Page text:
Epigenetic Signature From Cheek Cells Could Predict Preterm Birth

Epigenetic Signature From Cheek Cells Could Predict Preterm Birth
Baby girl born at 6th month of pregnancy, weighting 800g at a time in NICU. Cuddled by a tender mother's hand. Authentic imagery.

A study carried out by researchers at Washington State University and Indiana University shows that an epigenetic signature collected from cheek cells could be used to predict whether a woman is likely to have a preterm birth.

The signature was also observed in female children of mothers who had preterm births, suggesting that this may be a trait that is passed down to the next generation.

Preterm birth, occurring at less than 37 weeks gestation, impacts about 11% of all live births around the world and is one of the most common causes of mortality in children younger than five years.

“Although there are many risk factors associated with preterm birth including genetic variants, exposure to environmental toxicants, presence of multiple fetuses, preeclampsia and ethnicity, more than half of premature birth cases have an unknown etiology,” write the authors in the journal Scientific Reports.

“Reliable biomarkers for preterm birth could greatly help in predicting which pregnancies are at risk and would improve clinical management and health outcomes for the children.”

Epigenetic markers are influenced by a number of factors, including the environment, and can influence how and when genes are expressed. In this study, senior author Michael Skinner, a professor in Washington State University’s School of Biological Sciences, and colleagues investigated if there was an epigenetic signature present in parents of preterm babies and the infants themselves. For comparison, they also tested a sample of full-term babies and their parents.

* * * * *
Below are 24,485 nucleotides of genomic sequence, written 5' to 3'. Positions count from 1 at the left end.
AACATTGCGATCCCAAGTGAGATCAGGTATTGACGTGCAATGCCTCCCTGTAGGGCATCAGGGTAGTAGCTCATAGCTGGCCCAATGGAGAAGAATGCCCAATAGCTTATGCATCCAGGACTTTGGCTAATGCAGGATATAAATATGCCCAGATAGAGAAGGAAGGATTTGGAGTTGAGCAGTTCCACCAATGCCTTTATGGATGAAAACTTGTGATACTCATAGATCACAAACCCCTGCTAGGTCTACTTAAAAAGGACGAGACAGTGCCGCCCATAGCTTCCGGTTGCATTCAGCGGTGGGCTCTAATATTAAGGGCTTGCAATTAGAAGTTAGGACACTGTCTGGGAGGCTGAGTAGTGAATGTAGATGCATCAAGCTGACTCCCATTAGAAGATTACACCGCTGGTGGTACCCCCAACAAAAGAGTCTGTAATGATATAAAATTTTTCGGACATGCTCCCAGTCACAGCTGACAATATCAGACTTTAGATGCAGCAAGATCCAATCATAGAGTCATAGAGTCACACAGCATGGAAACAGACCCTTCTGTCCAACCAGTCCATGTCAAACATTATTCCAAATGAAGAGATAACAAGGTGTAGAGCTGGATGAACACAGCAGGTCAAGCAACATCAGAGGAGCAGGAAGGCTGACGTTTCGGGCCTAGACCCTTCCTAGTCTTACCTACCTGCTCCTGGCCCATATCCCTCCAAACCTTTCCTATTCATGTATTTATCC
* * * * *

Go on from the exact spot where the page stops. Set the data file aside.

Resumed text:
The researchers recruited 19 ‘triad’ groups, consisting of both parents and their child, where the baby was born preterm and 21 full-term triads to take part in the study. Both parents and children had cheek swabs taken approximately 9 days after birth.

The team found more than 165 epigenetic biomarkers in the samples from mothers of preterm babies that differed significantly from those whose babies were full term. Fathers had less, at 73 on average, but still enough to suggest a paternal contribution.

“The signature we found was present in all the parents we analyzed,” said Skinner in a press statement. “This is likely to lead eventually to a very useful test. We used buccal cells, which are collected by a cheek swab. It’s very non-invasive and easy to do.”

The researchers also found different epigenetic signatures in the cheek cells of preterm babies. Female preterm babies had 136 and male babies 61 distinct epigenetic biomarkers. The team believes this could indicate that the signature can be passed down from parents to their children, particularly down the female line.

While these findings are interesting, the researchers caution that their study was small and that the results would need to be confirmed in a larger study in the future before a definitive test could be developed.

This work follows on from previous research by Skinner and colleagues that discovered other epigenetic biomarkers. Including one in sperm that can indicate a propensity to father children with autism and one in adults that can pick up signs of rheumatoid arthritis before the disease fully develops.